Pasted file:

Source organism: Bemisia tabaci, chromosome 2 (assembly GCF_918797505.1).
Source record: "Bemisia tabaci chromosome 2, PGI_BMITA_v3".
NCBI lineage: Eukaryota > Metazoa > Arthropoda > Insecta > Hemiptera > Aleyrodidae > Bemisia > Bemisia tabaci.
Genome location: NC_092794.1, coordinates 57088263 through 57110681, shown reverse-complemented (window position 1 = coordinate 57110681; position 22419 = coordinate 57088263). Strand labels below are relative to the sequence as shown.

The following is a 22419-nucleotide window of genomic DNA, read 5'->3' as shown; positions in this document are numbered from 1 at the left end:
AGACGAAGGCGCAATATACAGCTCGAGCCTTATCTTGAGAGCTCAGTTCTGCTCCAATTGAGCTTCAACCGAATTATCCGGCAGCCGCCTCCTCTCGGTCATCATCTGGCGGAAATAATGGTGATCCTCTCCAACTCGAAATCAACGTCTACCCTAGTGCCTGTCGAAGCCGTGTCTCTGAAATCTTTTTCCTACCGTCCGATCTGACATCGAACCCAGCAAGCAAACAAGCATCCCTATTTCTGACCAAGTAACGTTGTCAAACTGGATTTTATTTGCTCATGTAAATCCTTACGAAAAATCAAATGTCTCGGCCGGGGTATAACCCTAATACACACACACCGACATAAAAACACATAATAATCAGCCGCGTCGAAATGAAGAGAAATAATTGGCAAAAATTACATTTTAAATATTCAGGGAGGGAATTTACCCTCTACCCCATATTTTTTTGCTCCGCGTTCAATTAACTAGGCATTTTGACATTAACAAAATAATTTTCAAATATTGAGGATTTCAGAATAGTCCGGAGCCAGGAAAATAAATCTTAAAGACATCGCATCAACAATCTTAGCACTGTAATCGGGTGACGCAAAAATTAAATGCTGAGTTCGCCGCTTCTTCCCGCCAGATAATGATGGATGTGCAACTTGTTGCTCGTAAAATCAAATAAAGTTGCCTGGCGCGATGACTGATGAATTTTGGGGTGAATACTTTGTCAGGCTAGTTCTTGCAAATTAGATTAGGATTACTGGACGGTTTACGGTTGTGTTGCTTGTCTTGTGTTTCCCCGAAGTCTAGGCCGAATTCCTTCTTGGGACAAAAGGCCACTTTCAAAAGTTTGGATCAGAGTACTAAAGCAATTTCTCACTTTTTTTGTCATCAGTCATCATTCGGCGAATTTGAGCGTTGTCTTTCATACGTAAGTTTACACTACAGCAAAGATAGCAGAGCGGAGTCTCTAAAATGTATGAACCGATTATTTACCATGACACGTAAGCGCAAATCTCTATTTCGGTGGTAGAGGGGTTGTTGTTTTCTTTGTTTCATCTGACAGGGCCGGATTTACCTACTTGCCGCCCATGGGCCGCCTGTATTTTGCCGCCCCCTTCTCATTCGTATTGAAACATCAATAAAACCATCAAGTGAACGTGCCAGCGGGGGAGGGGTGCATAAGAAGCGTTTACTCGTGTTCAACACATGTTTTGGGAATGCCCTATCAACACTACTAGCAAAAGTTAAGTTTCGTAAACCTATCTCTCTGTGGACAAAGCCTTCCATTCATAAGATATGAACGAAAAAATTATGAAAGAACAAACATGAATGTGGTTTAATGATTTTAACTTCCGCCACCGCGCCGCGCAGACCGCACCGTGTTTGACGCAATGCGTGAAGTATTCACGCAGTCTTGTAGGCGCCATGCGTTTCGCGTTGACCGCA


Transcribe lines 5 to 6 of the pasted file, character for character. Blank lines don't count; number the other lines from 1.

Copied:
The following is a 22419-nucleotide window of genomic DNA, read 5'->3' as shown; positions in this document are numbered from 1 at the left end:
AGACGAAGGCGCAATATACAGCTCGAGCCTTATCTTGAGAGCTCAGTTCTGCTCCAATTGAGCTTCAACCGAATTATCCGGCAGCCGCCTCCTCTCGGTCATCATCTGGCGGAAATAATGGTGATCCTCTCCAACTCGAAATCAACGTCTACCCTAGTGCCTGTCGAAGCCGTGTCTCTGAAATCTTTTTCCTACCGTCCGATCTGACATCGAACCCAGCAAGCAAACAAGCATCCCTATTTCTGACCAAGTAACGTTGTCAAACTGGATTTTATTTGCTCATGTAAATCCTTACGAAAAATCAAATGTCTCGGCCGGGGTATAACCCTAATACACACACACCGACATAAAAACACATAATAATCAGCCGCGTCGAAATGAAGAGAAATAATTGGCAAAAATTACATTTTAAATATTCAGGGAGGGAATTTACCCTCTACCCCATATTTTTTTGCTCCGCGTTCAATTAACTAGGCATTTTGACATTAACAAAATAATTTTCAAATATTGAGGATTTCAGAATAGTCCGGAGCCAGGAAAATAAATCTTAAAGACATCGCATCAACAATCTTAGCACTGTAATCGGGTGACGCAAAAATTAAATGCTGAGTTCGCCGCTTCTTCCCGCCAGATAATGATGGATGTGCAACTTGTTGCTCGTAAAATCAAATAAAGTTGCCTGGCGCGATGACTGATGAATTTTGGGGTGAATACTTTGTCAGGCTAGTTCTTGCAAATTAGATTAGGATTACTGGACGGTTTACGGTTGTGTTGCTTGTCTTGTGTTTCCCCGAAGTCTAGGCCGAATTCCTTCTTGGGACAAAAGGCCACTTTCAAAAGTTTGGATCAGAGTACTAAAGCAATTTCTCACTTTTTTTGTCATCAGTCATCATTCGGCGAATTTGAGCGTTGTCTTTCATACGTAAGTTTACACTACAGCAAAGATAGCAGAGCGGAGTCTCTAAAATGTATGAACCGATTATTTACCATGACACGTAAGCGCAAATCTCTATTTCGGTGGTAGAGGGGTTGTTGTTTTCTTTGTTTCATCTGACAGGGCCGGATTTACCTACTTGCCGCCCATGGGCCGCCTGTATTTTGCCGCCCCCTTCTCATTCGTATTGAAACATCAATAAAACCATCAAGTGAACGTGCCAGCGGGGGAGGGGTGCATAAGAAGCGTTTACTCGTGTTCAACACATGTTTTGGGAATGCCCTATCAACACTACTAGCAAAAGTTAAGTTTCGTAAACCTATCTCTCTGTGGACAAAGCCTTCCATTCATAAGATATGAACGAAAAAATTATGAAAGAACAAACATGAATGTGGTTTAATGATTTTAACTTCCGCCACCGCGCCGCGCAGACCGCACCGTGTTTGACGCAATGCGTGAAGTATTCACGCAGTCTTGTAGGCGCCATGCGTTTCGCGTTGACCGCA